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    1. I like that last point, Henry. Writing in a way that shows the reader the Christian lifestyle, rather than saying it outright. It applies to how we live our lives as well as how we write.

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    2. Thanks Henry. I, too, am striving to present "real" characters who live as Christ would have them live, without shoving Christianity down the readers throats. I believe when the truth is presented, our readers will want to know Christ. We don't have to sell Him.

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  2. I agree. I've been surprised (and very disappointed) at the Christian writers who choose to include profanity and graphic intimacy. If I wanted to read that I would purchase secular books. As writers we definitely have a responsibility to entertain in an appropriate manner. Thanks for the post.

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    1. Thank you, Linda. To paraphrase a friend, like the movies of the forties and fifties, a man picked a woman up, took her into the bedroom, and kicked the door closed. We adults knew and children wondered what was going on behind the closed door. We didn't, and don't, need a play-by-play description.

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  3. When my sons were young I told them they couldn't watch a certain movie. When they asked why, I quoted Phil 4:8 Whatever is true, noble, right, pure...think about these things.
    Their response, "Gosh mom, if we followed that, we wouldn't watch anything."
    We need to raise the bar with our standards, if we don't, who will?

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    1. Amen, Jennifer. I've often heard from various media people that we must give the reader what they want. However, I believe they want what we give them. And what we've given them has greatly contributed to the moral decline of our nation. Thanks for your comment.

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  4. Very well put, Bruce. I've had to ask myself whether I write to bless or to indulge. Am I writing to bless another person or writing for my own selfish indulgence? Sure, some types of writing may be pleasing to me because of how it stirs my imagination, but what about that young adult who reads it? Will it cause him/her to stumble? Jesus had some no-so-nice things to say about those who cause others to stumble.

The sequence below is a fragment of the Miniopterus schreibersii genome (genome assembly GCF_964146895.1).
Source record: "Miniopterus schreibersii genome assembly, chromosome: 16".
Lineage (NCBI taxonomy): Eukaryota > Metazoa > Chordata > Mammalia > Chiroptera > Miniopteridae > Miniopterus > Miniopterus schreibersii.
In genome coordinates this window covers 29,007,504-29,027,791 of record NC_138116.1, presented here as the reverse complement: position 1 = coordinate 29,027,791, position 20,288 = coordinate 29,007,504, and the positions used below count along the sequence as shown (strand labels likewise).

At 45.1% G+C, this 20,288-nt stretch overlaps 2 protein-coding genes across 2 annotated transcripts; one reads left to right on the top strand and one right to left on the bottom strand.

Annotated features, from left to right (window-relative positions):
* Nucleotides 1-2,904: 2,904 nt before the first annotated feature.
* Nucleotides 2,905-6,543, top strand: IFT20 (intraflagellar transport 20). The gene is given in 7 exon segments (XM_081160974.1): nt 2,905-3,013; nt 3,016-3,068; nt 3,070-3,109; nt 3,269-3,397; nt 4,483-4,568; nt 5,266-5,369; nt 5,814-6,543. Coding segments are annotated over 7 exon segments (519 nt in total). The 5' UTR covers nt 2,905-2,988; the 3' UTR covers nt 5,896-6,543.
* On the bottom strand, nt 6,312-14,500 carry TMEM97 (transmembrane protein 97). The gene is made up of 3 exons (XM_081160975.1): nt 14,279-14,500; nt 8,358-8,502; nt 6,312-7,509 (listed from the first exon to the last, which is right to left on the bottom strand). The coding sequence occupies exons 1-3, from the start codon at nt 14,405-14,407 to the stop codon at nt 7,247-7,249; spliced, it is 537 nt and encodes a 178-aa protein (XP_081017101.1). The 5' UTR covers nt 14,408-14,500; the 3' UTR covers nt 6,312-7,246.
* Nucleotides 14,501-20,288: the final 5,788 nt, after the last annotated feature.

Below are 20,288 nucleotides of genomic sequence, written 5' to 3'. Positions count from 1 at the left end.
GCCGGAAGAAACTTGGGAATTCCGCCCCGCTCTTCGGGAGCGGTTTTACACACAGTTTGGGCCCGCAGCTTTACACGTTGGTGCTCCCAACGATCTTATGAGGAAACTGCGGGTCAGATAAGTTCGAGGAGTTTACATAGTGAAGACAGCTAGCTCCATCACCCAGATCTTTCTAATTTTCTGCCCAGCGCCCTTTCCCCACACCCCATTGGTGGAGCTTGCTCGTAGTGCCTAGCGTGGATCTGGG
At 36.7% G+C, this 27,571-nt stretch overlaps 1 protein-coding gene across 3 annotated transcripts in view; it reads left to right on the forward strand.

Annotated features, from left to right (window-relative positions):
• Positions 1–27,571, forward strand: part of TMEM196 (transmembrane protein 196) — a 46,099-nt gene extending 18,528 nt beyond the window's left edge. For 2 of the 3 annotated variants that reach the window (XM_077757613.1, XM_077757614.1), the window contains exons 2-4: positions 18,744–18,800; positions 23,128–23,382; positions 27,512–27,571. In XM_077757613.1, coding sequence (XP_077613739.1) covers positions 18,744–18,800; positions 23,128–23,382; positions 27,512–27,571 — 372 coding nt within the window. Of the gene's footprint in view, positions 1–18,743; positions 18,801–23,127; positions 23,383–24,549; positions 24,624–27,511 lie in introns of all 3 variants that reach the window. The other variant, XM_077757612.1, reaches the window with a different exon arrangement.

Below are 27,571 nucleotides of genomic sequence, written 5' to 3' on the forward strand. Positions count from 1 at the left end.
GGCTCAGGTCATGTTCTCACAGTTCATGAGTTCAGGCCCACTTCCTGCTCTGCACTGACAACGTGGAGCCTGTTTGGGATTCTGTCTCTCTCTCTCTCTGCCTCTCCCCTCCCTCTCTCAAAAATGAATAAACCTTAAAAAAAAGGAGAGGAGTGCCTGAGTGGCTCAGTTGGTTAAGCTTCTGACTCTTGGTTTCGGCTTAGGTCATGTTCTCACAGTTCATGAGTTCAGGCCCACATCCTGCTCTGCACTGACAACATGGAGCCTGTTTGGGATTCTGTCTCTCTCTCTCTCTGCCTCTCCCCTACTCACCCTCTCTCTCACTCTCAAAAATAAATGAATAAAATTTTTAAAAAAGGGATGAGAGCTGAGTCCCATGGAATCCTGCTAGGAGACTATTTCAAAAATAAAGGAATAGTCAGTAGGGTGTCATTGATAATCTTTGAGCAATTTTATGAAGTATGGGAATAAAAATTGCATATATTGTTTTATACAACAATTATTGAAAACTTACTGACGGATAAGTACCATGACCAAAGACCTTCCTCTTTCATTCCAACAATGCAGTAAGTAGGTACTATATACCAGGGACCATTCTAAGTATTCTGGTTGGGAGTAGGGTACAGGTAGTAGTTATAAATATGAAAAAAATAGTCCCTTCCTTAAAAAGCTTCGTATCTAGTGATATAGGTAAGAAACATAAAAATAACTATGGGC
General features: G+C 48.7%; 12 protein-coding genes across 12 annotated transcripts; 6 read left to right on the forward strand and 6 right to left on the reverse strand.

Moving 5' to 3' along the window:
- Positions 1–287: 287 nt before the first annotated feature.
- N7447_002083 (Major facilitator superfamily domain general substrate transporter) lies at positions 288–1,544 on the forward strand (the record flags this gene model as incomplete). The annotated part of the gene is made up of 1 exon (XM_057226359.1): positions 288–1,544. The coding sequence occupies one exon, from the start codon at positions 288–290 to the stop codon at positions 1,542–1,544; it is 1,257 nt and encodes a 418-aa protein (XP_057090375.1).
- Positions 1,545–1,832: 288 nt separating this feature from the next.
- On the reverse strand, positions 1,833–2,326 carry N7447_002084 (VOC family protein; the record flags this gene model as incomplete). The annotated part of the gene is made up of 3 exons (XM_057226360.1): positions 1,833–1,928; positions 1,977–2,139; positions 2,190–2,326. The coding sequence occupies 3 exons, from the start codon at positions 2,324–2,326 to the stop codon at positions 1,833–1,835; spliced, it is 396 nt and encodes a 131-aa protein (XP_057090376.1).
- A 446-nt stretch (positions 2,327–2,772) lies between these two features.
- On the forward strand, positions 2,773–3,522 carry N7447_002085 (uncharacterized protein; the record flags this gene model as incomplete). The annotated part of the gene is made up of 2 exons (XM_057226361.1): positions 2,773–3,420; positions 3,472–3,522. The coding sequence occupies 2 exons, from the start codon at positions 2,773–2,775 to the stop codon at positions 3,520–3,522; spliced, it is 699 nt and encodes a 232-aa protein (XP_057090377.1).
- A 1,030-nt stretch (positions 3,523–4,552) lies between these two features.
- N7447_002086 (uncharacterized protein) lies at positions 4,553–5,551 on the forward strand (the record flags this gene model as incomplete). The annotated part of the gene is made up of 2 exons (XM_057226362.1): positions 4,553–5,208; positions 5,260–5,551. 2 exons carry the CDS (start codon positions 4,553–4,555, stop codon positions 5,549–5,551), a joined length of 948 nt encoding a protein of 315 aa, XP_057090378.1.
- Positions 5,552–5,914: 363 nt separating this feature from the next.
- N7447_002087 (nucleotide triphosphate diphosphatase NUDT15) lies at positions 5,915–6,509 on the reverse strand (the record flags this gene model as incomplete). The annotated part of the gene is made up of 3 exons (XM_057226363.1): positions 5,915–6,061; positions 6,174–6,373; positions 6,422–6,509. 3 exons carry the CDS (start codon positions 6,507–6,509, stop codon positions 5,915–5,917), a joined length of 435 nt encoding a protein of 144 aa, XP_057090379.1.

David

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    1. Thanks, David. You've hit the target. When we write to indulge, we usually serve our sinful natures. Jesus has called us to rise above, and has equipped us with the tools to do so. Keep writing to bless and leave the results to Him.

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  5. I can't begin to count the times I quit reading a book or leave a blog because of the language. I hate to have the words even pass my eyes. I always wonder how stupid and uncreative a person must be that they can't find a better way of expressing their thought

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    1. I agree, Carol. I realize that we adults may be able to read "around" the profane and pornographic, but I believe doing so is detrimental. As Jennifer pointed out above, Philippians 4:8 isn't a suggestion. It's a command, one given to us because the Lord knows that our thoughts and actions will reflect our focus and meditations. I also know that it is more challenging to write without using the "demands of the world." Thanks for contributing.

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  6. I can't begin to count the times I quit reading a book or leave a blog because of the language. I hate to have the words even pass my eyes. I always wonder how stupid and uncreative a person must be that they can't find a better way of expressing their thought

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  7. Great post, Bruce. When I stand before the Lord, I'll have plenty of unholy spoken words to account for. I sure don't want to add to that list with written words that don't honor God, words that I had the opportunity to delete before I published them.